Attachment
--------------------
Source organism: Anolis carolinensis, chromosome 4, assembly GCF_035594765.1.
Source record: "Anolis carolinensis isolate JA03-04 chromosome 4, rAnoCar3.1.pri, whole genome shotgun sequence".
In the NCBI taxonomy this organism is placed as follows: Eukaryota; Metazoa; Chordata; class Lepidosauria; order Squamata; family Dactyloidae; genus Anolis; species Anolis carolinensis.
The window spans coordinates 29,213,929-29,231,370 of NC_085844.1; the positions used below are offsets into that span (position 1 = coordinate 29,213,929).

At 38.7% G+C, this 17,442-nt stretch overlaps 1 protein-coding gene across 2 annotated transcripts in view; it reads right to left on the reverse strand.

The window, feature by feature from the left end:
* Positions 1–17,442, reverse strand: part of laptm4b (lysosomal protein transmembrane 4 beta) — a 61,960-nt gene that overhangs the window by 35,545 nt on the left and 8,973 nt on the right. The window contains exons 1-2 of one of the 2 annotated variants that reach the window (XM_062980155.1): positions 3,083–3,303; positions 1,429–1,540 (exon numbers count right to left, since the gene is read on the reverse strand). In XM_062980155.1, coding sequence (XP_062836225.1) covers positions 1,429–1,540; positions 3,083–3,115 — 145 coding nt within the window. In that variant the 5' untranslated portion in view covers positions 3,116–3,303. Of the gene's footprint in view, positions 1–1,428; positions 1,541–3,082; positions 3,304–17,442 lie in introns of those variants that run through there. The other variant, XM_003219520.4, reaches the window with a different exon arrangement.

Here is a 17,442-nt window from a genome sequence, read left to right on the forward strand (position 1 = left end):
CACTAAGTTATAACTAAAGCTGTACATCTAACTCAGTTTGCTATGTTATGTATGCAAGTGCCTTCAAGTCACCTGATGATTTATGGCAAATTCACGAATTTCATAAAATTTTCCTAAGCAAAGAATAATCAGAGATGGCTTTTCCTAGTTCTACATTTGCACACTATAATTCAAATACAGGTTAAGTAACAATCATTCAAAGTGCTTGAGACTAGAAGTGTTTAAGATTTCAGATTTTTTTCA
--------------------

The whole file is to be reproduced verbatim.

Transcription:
Source organism: Anolis carolinensis, chromosome 4, assembly GCF_035594765.1.
Source record: "Anolis carolinensis isolate JA03-04 chromosome 4, rAnoCar3.1.pri, whole genome shotgun sequence".
In the NCBI taxonomy this organism is placed as follows: Eukaryota; Metazoa; Chordata; class Lepidosauria; order Squamata; family Dactyloidae; genus Anolis; species Anolis carolinensis.
The window spans coordinates 29,213,929-29,231,370 of NC_085844.1; the positions used below are offsets into that span (position 1 = coordinate 29,213,929).

At 38.7% G+C, this 17,442-nt stretch overlaps 1 protein-coding gene across 2 annotated transcripts in view; it reads right to left on the reverse strand.

The window, feature by feature from the left end:
* Positions 1–17,442, reverse strand: part of laptm4b (lysosomal protein transmembrane 4 beta) — a 61,960-nt gene that overhangs the window by 35,545 nt on the left and 8,973 nt on the right. The window contains exons 1-2 of one of the 2 annotated variants that reach the window (XM_062980155.1): positions 3,083–3,303; positions 1,429–1,540 (exon numbers count right to left, since the gene is read on the reverse strand). In XM_062980155.1, coding sequence (XP_062836225.1) covers positions 1,429–1,540; positions 3,083–3,115 — 145 coding nt within the window. In that variant the 5' untranslated portion in view covers positions 3,116–3,303. Of the gene's footprint in view, positions 1–1,428; positions 1,541–3,082; positions 3,304–17,442 lie in introns of those variants that run through there. The other variant, XM_003219520.4, reaches the window with a different exon arrangement.

Here is a 17,442-nt window from a genome sequence, read left to right on the forward strand (position 1 = left end):
CACTAAGTTATAACTAAAGCTGTACATCTAACTCAGTTTGCTATGTTATGTATGCAAGTGCCTTCAAGTCACCTGATGATTTATGGCAAATTCACGAATTTCATAAAATTTTCCTAAGCAAAGAATAATCAGAGATGGCTTTTCCTAGTTCTACATTTGCACACTATAATTCAAATACAGGTTAAGTAACAATCATTCAAAGTGCTTGAGACTAGAAGTGTTTAAGATTTCAGATTTTTTTCA